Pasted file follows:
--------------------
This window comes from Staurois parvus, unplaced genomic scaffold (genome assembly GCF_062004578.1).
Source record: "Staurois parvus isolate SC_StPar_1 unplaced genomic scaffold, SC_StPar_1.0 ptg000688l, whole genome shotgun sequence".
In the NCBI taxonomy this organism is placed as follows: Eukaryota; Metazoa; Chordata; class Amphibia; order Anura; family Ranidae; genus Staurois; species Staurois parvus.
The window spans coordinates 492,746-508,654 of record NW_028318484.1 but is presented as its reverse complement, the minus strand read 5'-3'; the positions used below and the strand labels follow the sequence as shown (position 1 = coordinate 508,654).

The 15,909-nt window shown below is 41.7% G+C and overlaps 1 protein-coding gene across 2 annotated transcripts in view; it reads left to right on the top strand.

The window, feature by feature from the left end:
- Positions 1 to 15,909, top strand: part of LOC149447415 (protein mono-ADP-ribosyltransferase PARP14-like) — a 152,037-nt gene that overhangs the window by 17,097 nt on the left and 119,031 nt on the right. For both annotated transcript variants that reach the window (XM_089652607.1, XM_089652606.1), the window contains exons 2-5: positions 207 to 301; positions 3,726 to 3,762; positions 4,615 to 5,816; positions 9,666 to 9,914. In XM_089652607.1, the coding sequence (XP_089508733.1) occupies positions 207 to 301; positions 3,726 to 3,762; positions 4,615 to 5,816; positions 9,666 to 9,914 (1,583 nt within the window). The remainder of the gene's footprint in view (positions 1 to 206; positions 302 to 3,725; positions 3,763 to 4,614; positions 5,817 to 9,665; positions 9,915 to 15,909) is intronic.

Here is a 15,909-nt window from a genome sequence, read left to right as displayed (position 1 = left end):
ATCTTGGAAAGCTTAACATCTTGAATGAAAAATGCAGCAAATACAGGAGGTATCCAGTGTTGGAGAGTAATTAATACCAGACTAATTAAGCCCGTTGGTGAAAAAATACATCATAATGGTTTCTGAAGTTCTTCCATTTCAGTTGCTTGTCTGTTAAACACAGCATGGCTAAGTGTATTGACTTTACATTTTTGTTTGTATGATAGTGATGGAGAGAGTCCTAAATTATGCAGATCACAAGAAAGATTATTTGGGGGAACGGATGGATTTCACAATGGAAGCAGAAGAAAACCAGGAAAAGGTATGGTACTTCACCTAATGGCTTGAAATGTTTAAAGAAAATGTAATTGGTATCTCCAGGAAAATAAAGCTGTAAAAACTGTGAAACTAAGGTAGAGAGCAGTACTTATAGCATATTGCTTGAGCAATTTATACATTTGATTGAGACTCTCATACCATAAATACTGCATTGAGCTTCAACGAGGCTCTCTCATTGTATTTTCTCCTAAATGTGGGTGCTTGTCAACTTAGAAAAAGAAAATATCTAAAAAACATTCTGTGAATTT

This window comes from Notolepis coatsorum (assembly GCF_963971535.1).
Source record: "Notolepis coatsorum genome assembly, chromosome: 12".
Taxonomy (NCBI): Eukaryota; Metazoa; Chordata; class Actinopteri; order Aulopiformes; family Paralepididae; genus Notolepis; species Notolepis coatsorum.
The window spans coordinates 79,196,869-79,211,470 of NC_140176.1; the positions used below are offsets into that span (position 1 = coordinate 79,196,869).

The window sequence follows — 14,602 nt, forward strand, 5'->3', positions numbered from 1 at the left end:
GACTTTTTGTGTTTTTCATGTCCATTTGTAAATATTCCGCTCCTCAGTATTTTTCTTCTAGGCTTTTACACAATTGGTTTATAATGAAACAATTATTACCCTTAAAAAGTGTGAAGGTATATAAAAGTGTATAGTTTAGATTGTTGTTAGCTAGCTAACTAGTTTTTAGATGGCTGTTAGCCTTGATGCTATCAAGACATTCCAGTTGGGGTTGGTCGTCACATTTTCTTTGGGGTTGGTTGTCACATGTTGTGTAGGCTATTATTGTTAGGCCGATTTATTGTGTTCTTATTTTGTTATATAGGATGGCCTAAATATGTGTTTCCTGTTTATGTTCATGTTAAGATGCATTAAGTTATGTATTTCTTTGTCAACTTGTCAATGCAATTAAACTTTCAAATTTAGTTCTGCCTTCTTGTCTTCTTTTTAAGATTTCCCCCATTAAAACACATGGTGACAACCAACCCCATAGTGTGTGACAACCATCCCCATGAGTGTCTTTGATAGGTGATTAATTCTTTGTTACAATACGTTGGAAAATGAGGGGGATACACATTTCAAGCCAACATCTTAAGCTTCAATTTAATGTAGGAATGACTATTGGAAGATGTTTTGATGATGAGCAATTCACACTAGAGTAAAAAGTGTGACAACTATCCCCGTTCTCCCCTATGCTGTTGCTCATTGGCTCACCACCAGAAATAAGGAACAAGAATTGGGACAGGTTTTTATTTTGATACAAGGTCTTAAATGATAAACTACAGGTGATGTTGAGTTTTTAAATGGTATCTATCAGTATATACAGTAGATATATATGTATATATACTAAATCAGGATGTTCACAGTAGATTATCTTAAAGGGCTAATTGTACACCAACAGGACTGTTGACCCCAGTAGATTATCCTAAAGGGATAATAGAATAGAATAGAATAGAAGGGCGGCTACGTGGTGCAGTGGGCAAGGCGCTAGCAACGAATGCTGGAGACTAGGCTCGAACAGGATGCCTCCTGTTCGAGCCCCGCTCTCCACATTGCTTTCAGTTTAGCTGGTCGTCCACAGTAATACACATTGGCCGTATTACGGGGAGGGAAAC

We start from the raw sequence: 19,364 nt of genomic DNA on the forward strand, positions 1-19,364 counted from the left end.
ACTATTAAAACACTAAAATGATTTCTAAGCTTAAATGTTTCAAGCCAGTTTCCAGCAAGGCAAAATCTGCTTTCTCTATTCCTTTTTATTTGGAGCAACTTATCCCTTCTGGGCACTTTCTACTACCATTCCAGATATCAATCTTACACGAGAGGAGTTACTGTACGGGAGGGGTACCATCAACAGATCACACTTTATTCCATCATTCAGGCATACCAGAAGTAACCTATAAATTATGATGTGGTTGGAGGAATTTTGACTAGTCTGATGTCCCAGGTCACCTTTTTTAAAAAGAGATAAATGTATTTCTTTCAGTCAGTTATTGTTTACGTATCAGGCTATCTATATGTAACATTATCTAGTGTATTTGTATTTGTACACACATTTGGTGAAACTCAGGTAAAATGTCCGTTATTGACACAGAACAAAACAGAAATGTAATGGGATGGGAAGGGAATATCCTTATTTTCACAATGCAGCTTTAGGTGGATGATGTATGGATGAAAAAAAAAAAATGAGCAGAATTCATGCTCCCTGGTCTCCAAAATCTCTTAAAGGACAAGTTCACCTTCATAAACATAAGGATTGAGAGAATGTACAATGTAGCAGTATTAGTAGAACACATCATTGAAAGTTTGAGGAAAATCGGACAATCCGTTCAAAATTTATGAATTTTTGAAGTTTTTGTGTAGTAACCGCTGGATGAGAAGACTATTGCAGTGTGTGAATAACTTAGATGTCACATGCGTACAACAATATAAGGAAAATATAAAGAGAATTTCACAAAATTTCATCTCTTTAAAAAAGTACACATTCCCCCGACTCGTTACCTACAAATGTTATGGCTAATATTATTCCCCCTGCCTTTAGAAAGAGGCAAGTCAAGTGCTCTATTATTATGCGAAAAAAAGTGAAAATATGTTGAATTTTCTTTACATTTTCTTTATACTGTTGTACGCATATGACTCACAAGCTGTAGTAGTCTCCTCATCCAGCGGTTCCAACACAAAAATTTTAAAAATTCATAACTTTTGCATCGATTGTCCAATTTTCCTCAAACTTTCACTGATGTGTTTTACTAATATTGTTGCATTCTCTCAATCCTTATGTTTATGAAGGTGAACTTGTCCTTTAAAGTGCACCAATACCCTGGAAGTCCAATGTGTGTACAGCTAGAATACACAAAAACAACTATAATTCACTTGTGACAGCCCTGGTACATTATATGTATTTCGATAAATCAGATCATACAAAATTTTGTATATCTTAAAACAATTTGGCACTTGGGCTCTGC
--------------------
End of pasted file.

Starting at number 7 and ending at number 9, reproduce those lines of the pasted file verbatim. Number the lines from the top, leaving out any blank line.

- Positions 1 to 15,909, top strand: part of LOC149447415 (protein mono-ADP-ribosyltransferase PARP14-like) — a 152,037-nt gene that overhangs the window by 17,097 nt on the left and 119,031 nt on the right. For both annotated transcript variants that reach the window (XM_089652607.1, XM_089652606.1), the window contains exons 2-5: positions 207 to 301; positions 3,726 to 3,762; positions 4,615 to 5,816; positions 9,666 to 9,914. In XM_089652607.1, the coding sequence (XP_089508733.1) occupies positions 207 to 301; positions 3,726 to 3,762; positions 4,615 to 5,816; positions 9,666 to 9,914 (1,583 nt within the window). The remainder of the gene's footprint in view (positions 1 to 206; positions 302 to 3,725; positions 3,763 to 4,614; positions 5,817 to 9,665; positions 9,915 to 15,909) is intronic.

Here is a 15,909-nt window from a genome sequence, read left to right as displayed (position 1 = left end):
ATCTTGGAAAGCTTAACATCTTGAATGAAAAATGCAGCAAATACAGGAGGTATCCAGTGTTGGAGAGTAATTAATACCAGACTAATTAAGCCCGTTGGTGAAAAAATACATCATAATGGTTTCTGAAGTTCTTCCATTTCAGTTGCTTGTCTGTTAAACACAGCATGGCTAAGTGTATTGACTTTACATTTTTGTTTGTATGATAGTGATGGAGAGAGTCCTAAATTATGCAGATCACAAGAAAGATTATTTGGGGGAACGGATGGATTTCACAATGGAAGCAGAAGAAAACCAGGAAAAGGTATGGTACTTCACCTAATGGCTTGAAATGTTTAAAGAAAATGTAATTGGTATCTCCAGGAAAATAAAGCTGTAAAAACTGTGAAACTAAGGTAGAGAGCAGTACTTATAGCATATTGCTTGAGCAATTTATACATTTGATTGAGACTCTCATACCATAAATACTGCATTGAGCTTCAACGAGGCTCTCTCATTGTATTTTCTCCTAAATGTGGGTGCTTGTCAACTTAGAAAAAGAAAATATCTAAAAAACATTCTGTGAATTT